This questionnaire contains 10 items measuring the satisfaction of marital relationships. Using the 5-point Likert scale, the answers range from “5 = I totally agree with” to “1 = I totally disagree with”. Total scoring of this questionnaire ranges from 10 to 50. The high scores indicate higher marital satisfaction [39]. A valid and reliable version of the MSS scale translated into Persian is available in Alidousti. et al. study [40].

Hospital anxiety and depression scale (HADS)

HADS scale is commonly used to evaluate levels of anxiety and depression. This 14-item self-assessment scale consists of seven questions for anxiety and seven questions for depression. HADS uses a four-point ordinal response format, ranges from 0 (non-appearance) to 3 (extreme appearance). We used standard scoring of the algorithms as HADS subscales. Anxiety score is a sum of responses for each of odd items (1re, 3re, 5re, 7, 9, 11re, and 13re) and depression scale is a sum of responses for each of even items (2, 4, 6re, 8 re, 10re, 12, and 14), where superscripted “re” shows reverse-scored items. Scores on the subscales of hospital anxiety scale (HADS-a) and hospital depression scale (HADS-d) of this questionnaire are in the range of 0–21. Higher scores indicate a greater level of anxiety or depression. The psychometric properties of the Persian version of the questionnaire in Iran were assessed by Kaviani et al. [41].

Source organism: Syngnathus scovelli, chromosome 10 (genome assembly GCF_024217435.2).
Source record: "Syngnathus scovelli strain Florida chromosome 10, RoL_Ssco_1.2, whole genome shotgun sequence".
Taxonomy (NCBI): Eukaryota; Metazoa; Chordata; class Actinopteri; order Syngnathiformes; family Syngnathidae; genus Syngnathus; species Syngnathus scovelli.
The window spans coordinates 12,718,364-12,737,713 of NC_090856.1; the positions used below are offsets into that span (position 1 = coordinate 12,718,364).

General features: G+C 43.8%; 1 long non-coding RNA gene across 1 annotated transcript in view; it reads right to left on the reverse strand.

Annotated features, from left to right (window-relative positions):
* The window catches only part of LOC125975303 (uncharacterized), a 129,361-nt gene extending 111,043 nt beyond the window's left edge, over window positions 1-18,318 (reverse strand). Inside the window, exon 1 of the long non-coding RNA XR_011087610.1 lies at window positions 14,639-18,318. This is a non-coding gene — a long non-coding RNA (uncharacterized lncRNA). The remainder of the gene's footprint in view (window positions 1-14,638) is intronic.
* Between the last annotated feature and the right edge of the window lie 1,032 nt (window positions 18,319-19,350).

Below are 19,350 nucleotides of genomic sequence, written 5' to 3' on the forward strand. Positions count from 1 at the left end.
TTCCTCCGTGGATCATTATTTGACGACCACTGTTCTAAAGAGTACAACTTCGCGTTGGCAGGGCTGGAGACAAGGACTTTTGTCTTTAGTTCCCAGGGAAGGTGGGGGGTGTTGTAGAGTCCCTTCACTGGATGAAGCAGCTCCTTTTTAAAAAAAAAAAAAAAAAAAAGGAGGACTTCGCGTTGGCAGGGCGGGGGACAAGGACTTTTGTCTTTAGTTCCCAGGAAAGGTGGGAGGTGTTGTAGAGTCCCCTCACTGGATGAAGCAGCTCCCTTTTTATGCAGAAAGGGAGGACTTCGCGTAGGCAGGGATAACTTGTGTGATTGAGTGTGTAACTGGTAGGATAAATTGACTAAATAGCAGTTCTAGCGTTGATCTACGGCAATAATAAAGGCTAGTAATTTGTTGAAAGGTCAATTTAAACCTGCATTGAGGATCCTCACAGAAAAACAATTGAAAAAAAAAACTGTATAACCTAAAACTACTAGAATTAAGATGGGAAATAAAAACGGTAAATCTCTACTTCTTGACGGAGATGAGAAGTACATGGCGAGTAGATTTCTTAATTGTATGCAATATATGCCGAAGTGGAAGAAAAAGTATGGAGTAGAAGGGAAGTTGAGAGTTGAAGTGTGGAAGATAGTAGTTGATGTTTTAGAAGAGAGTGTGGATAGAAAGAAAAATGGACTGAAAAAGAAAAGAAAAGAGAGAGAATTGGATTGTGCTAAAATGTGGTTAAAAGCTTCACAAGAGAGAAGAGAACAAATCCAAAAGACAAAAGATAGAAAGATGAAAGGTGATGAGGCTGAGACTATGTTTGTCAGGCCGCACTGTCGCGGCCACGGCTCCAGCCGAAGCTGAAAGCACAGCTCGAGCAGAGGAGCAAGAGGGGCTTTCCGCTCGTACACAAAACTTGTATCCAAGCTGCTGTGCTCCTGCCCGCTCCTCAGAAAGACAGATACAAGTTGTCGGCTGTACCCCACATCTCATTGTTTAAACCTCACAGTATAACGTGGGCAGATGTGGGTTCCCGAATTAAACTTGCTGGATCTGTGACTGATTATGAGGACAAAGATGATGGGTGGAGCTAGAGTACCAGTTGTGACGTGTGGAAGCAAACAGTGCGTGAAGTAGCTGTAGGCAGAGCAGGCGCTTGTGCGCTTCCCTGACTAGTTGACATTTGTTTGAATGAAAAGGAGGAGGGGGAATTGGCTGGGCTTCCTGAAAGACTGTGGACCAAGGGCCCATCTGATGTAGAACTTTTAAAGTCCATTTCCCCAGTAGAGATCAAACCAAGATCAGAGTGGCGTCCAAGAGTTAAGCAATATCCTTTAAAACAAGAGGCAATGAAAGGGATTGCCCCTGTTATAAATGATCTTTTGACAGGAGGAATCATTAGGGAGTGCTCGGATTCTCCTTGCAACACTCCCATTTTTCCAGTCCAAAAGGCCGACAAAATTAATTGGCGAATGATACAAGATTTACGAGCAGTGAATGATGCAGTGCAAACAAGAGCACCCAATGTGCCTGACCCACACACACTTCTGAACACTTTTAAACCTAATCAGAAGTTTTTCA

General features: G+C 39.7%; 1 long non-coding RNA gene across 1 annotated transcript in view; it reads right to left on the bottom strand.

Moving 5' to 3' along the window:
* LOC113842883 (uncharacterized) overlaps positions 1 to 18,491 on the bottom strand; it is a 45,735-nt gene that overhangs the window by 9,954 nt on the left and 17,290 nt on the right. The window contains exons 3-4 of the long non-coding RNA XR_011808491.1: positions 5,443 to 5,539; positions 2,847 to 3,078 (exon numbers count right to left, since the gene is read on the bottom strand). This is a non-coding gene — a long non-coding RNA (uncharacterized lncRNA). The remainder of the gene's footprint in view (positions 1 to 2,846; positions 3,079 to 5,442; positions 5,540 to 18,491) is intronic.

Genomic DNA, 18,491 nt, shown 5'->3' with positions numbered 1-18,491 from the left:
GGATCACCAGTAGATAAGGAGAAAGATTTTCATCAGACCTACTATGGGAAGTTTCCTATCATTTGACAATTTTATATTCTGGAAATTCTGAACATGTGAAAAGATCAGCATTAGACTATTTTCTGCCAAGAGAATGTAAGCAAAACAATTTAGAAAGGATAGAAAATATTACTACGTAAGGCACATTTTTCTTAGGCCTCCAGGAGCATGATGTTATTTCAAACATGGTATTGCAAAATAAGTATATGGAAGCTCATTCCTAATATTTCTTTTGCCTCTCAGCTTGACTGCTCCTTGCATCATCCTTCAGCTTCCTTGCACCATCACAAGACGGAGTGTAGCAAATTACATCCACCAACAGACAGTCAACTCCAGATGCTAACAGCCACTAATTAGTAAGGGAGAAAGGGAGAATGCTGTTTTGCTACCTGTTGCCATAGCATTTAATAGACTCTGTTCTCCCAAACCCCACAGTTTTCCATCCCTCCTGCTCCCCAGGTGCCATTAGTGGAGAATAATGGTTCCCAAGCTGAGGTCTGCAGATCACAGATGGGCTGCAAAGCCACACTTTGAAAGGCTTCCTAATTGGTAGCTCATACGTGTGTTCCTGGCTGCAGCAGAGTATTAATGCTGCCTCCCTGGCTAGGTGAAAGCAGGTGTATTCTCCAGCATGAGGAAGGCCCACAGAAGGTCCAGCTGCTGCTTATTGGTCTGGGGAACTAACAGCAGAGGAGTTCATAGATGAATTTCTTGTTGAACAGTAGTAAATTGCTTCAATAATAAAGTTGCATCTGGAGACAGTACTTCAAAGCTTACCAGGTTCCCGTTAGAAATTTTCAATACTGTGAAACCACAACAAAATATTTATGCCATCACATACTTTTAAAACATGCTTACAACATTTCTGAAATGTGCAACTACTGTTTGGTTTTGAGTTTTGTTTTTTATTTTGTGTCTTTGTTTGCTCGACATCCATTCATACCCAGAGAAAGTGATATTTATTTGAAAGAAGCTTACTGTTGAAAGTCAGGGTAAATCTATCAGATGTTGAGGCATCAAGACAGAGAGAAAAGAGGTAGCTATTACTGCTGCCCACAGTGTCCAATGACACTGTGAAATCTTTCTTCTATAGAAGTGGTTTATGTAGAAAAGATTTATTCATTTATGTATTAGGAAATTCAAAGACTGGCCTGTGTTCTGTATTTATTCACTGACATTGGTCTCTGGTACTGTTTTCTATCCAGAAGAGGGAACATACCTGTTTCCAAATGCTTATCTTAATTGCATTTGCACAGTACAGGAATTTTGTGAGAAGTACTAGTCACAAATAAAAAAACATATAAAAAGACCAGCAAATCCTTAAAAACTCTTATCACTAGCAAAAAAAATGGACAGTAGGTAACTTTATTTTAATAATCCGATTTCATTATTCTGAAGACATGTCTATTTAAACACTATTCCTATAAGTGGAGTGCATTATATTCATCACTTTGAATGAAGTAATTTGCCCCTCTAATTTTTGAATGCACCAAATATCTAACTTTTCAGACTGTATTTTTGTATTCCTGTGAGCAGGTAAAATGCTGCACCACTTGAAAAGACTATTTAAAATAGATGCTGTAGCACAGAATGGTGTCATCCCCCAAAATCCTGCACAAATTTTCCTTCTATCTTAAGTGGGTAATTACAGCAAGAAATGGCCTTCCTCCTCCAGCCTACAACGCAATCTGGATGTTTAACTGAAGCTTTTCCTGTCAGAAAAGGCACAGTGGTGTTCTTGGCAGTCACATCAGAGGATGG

Rosenberg self-esteem scale (RSES)

The SES questionnaire consists of 10 general questions that measure the degree of personal life satisfaction and good feelings. Responses for each item are scaled via a 4-point Likert scale ranging from 0 to 3. The scores range between a minimum value of 0 and a maximum value of 30, where higher score indicates better self-esteem. Validity and reliability of the Persian version of this questionnaire were evaluated by Kavyani et al. [42].

Body image concern inventory (BICI)

Body Image Concern Inventory is a commonly used questionnaire in health studies. This questionnaire contains 19 self-reported questions that assess appearance concerns. A 5-point liker scale ranging from 1 (never) to 5 (always) was used to assess the level of agreement with each question. The maximum score is 95 and the minimum score is 19, where higher scores signify a more negative mental image of the body. In Iran, the validity of this test was carried out by Besak Nejad and Ghaffari [43].

Statistical analysis